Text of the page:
In Chapter 12 of 19 in her 2011 Capture Your Flag interview with host Erik Michielsen, Stacie Grossman Bloom answers "How Did You Turn Extensive Travel as a Science Editor into Building a Better Network?" Regular travel to conferences and labs provides her a platform to meet new scientists, authors, and reviewers and build relationships over time. Peer professional relationships help Grossman Bloom use publishing contacts - first Nature Medicine and then Journal of Clinical Investigation -to build her network.
Stacie Grossman Bloom is the Executive Director at the NYU Neuroscience Institute at NYU Langone Medical Center. Previously, she was VP and Scientific Director at the New York Academy of Sciences (NYAS). She earned her PhD in Neurobiology and Cell Biology at Georgetown University and did a post-doctoral fellowship at Rockefeller University in New York City. She earned her BA in Chemistry and Psychology from the University of Delaware.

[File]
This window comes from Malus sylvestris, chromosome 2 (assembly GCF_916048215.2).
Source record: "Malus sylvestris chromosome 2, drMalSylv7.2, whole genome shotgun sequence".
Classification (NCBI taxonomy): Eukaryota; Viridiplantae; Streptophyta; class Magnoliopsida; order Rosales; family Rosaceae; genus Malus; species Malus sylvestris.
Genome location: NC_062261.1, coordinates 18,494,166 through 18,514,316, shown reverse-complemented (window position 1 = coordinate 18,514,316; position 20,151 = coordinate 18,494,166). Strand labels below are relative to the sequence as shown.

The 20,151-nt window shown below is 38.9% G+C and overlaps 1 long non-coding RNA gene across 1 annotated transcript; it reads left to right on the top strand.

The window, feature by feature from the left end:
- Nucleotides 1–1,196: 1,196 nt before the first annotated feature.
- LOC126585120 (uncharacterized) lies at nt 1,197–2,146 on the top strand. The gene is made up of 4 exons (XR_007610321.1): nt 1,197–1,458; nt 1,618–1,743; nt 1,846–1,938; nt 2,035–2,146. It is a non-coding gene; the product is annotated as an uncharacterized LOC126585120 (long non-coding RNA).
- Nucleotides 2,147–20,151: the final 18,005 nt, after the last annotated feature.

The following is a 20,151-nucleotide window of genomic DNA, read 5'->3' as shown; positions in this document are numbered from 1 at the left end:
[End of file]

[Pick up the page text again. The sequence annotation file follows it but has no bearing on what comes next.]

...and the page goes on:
Erik Michielsen: How did you turn extensive travel as a science editor into an opportunity to build a better network?
Stacie Grossman Bloom: You know, one of the things that was great about working at Nature Medicine was getting to go to all of the scientific conferences and all of the lab visits all over the world. Those are great opportunities for networking. One skill that I think is important to have as a scientist is the ability to interact socially with other people. And so, being at a conference in a far away place is a great opportunity to have a drink with someone, have dinner with someone, talk to someone, become friendly with someone, and then stay in touch afterwards.
Erik Michielsen: As someone that has changed job functions a couple of different times, how did you keep that networking relevant in what you do?
Stacie Grossman Bloom: The best network I built up was really when I was at Nature Medicine. Just the pool of authors and reviewers and scientists who I worked with there, that became a really important resource for me. So when I left Nature Medicine I went to another journal called The Journal of Clinical Investigation, the reason I went to The Journal of Clinical Investigation was because my former colleague from Nature Medicine hired me to work there, so that was a key factor. But, even at the New York Academy of Sciences I was able to bring that whole network with me. There are still a lot of scientists that I work really closely with who I met way back when, I was just starting out, when I had just left the lab. I would say now through my work with the academy, that network grows and grows and grows.